Perspectives of Special Education Teachers on Implementation of Inclusion in Four High Schools in East Tennessee.

Publication Year:
2011
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Repository URL:
https://dc.etsu.edu/etd/1371; https://dc.etsu.edu/cgi/viewcontent.cgi?article=2562&context=etd
Author(s):
Goodin, Lori Bellar
Tags:
Inclusion; Special Education; Education; Educational Administration and Supervision; Special Education and Teaching
artifact description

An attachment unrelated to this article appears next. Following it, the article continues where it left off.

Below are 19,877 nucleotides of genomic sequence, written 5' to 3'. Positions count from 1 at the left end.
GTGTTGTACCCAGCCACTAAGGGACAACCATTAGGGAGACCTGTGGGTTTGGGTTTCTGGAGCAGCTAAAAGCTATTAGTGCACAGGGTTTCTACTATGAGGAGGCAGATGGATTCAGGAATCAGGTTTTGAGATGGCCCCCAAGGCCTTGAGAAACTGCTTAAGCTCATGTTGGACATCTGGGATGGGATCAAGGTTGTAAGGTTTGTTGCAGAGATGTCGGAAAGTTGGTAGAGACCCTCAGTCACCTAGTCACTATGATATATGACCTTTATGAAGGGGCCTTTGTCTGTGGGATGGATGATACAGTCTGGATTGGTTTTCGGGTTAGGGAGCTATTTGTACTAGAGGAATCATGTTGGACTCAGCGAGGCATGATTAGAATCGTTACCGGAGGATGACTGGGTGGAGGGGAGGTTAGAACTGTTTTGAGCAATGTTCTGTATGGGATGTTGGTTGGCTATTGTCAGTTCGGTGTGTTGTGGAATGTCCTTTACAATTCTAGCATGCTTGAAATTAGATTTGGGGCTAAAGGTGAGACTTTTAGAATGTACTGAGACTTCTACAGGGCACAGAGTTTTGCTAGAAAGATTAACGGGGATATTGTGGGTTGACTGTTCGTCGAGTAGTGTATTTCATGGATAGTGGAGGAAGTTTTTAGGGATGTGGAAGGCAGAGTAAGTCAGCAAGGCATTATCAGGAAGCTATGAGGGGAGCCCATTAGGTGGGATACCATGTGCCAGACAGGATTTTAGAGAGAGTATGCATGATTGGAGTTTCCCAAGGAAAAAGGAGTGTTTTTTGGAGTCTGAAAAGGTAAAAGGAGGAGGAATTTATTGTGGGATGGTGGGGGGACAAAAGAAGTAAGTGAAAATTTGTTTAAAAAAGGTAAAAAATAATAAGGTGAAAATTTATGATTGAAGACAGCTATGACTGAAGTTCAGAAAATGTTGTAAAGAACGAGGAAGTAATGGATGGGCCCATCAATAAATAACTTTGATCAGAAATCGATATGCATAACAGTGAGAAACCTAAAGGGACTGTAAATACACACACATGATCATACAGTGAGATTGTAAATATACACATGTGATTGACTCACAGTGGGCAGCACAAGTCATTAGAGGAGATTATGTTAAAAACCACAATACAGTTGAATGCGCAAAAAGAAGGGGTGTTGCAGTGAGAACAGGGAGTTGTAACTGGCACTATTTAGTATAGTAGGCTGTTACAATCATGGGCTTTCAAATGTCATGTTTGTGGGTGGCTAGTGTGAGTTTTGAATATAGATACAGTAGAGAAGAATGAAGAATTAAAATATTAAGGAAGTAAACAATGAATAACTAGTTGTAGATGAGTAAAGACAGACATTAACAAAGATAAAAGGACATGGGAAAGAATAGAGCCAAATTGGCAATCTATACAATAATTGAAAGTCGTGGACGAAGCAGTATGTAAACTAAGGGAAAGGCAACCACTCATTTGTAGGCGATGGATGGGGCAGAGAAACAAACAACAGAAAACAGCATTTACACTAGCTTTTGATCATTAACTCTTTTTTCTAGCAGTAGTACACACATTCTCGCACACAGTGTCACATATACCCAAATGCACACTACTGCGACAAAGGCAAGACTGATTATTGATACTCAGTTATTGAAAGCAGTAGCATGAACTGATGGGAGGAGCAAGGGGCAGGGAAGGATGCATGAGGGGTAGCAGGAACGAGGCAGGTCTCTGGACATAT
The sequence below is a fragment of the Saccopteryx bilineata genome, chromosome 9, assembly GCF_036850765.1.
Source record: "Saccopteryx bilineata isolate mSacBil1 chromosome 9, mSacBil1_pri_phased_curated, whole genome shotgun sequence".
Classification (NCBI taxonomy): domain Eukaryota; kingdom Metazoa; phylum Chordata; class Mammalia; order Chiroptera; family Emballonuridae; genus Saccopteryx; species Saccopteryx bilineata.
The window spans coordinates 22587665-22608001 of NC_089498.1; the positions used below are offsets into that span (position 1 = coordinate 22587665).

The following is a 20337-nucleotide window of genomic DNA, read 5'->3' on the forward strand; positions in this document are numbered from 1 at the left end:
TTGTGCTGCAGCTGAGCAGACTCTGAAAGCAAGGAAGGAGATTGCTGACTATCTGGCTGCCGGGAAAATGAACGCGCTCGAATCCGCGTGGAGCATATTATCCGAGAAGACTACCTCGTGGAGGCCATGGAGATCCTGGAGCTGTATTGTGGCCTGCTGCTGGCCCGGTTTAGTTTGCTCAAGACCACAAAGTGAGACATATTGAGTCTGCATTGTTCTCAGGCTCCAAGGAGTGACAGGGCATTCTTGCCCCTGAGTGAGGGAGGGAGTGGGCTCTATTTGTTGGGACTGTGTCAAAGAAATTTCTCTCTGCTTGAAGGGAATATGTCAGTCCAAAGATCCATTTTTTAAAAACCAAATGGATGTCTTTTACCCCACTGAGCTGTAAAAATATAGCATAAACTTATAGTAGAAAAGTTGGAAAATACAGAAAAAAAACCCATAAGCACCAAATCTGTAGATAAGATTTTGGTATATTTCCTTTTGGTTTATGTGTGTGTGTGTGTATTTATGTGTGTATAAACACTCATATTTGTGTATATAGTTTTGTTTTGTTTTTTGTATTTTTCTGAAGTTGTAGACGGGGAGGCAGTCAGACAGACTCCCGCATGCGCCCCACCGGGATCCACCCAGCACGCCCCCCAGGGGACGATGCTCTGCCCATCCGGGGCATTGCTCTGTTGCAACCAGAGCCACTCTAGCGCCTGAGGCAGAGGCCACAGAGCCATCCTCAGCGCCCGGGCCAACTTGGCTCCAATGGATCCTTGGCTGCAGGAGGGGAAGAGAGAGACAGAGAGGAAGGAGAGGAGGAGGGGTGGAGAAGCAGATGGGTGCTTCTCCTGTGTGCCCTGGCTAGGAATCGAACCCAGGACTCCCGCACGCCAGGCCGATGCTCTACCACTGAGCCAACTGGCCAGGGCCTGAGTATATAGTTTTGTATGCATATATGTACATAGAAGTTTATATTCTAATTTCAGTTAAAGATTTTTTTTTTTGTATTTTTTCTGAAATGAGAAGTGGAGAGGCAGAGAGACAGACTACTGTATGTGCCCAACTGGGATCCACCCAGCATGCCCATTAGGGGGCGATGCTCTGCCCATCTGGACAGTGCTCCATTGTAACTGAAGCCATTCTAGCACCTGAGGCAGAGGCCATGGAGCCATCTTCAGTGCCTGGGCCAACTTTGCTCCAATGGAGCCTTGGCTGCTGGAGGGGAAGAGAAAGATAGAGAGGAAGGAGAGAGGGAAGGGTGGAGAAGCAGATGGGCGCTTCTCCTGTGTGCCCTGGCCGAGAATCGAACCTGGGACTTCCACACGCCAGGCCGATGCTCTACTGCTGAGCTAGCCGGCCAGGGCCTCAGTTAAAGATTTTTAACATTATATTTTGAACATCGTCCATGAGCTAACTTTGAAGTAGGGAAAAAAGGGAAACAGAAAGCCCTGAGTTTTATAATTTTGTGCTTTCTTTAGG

The terminology found in state educational policies coupled with congressional intent provides a supportive framework for integration of inclusion into public education (Duhaney, 1999; Heumann, 1994). The U.S. Department of Education declared that the required continuum of alternative placements reinforces the importance of the consideration of the individual versus programming for the masses in determining what placement is the LRE for each student with a disability (Heumann, 1994). This disagreement of what constitutes the best educational model affects political agendas and funding issues (Idol, 2006).The purpose of this study was to examine special education teacher perceptions through a qualitative study of inclusion services in the four high schools of Happy Village School System. The special educator's attitude towards inclusion has not been documented as often as that of the regular education teacher (Burgin, 2003; Fox & Ysseldyke, 1997; Tudor, 2004). In this phenomenological study, purposeful sampling techniques and multiple sources of data were necessary to conduct a thorough qualitative study of inclusion in Happy Village high schools. In-depth interviews with 11 participants using a combination of focus groups and one-to-one interviews were conducted using a semistructured format.The findings from this study concerning special education teachers' perceptions of inclusion services in high school settings are presented here as they relate to the 4 main research questions. The 4 research questions focus on perception, efficacy, factors that facilitate successful incorporation of students with special needs in the regular education class in a high school setting, and barriers to successful incorporation. The findings revealed that all participants supported the concept of mainstreaming and/or progressive inclusion versus the full inclusion model. Participants' identified barriers including communication, attitude, knowledge, and environment. Recommendations are for further research at the secondary level on inclusion programming and for a functional, operational definition of inclusion for the county.